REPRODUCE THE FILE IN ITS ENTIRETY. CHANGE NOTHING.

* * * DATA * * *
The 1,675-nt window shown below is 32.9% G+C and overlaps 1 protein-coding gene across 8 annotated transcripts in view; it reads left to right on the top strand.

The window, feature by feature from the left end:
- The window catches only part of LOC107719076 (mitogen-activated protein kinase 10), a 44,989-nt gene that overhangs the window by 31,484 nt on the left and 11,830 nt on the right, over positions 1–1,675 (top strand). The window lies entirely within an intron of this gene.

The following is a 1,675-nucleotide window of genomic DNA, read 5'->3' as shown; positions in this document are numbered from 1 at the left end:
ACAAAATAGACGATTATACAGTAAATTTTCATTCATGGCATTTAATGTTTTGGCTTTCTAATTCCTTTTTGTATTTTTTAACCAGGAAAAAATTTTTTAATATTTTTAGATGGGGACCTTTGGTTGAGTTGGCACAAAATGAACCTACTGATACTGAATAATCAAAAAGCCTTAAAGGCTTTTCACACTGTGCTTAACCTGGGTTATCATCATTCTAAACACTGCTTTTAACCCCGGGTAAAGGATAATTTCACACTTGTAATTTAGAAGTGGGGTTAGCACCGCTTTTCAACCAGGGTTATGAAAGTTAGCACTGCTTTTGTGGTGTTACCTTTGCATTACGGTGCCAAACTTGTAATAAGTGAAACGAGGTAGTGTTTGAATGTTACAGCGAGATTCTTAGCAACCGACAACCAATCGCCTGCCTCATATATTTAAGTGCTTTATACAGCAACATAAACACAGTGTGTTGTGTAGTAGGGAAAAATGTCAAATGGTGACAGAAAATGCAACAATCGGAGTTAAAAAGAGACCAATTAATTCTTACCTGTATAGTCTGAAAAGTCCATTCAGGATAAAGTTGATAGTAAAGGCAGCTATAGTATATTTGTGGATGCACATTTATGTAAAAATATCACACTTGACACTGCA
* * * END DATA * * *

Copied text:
The 1,675-nt window shown below is 32.9% G+C and overlaps 1 protein-coding gene across 8 annotated transcripts in view; it reads left to right on the top strand.

The window, feature by feature from the left end:
- The window catches only part of LOC107719076 (mitogen-activated protein kinase 10), a 44,989-nt gene that overhangs the window by 31,484 nt on the left and 11,830 nt on the right, over positions 1–1,675 (top strand). The window lies entirely within an intron of this gene.

The following is a 1,675-nucleotide window of genomic DNA, read 5'->3' as shown; positions in this document are numbered from 1 at the left end:
ACAAAATAGACGATTATACAGTAAATTTTCATTCATGGCATTTAATGTTTTGGCTTTCTAATTCCTTTTTGTATTTTTTAACCAGGAAAAAATTTTTTAATATTTTTAGATGGGGACCTTTGGTTGAGTTGGCACAAAATGAACCTACTGATACTGAATAATCAAAAAGCCTTAAAGGCTTTTCACACTGTGCTTAACCTGGGTTATCATCATTCTAAACACTGCTTTTAACCCCGGGTAAAGGATAATTTCACACTTGTAATTTAGAAGTGGGGTTAGCACCGCTTTTCAACCAGGGTTATGAAAGTTAGCACTGCTTTTGTGGTGTTACCTTTGCATTACGGTGCCAAACTTGTAATAAGTGAAACGAGGTAGTGTTTGAATGTTACAGCGAGATTCTTAGCAACCGACAACCAATCGCCTGCCTCATATATTTAAGTGCTTTATACAGCAACATAAACACAGTGTGTTGTGTAGTAGGGAAAAATGTCAAATGGTGACAGAAAATGCAACAATCGGAGTTAAAAAGAGACCAATTAATTCTTACCTGTATAGTCTGAAAAGTCCATTCAGGATAAAGTTGATAGTAAAGGCAGCTATAGTATATTTGTGGATGCACATTTATGTAAAAATATCACACTTGACACTGCA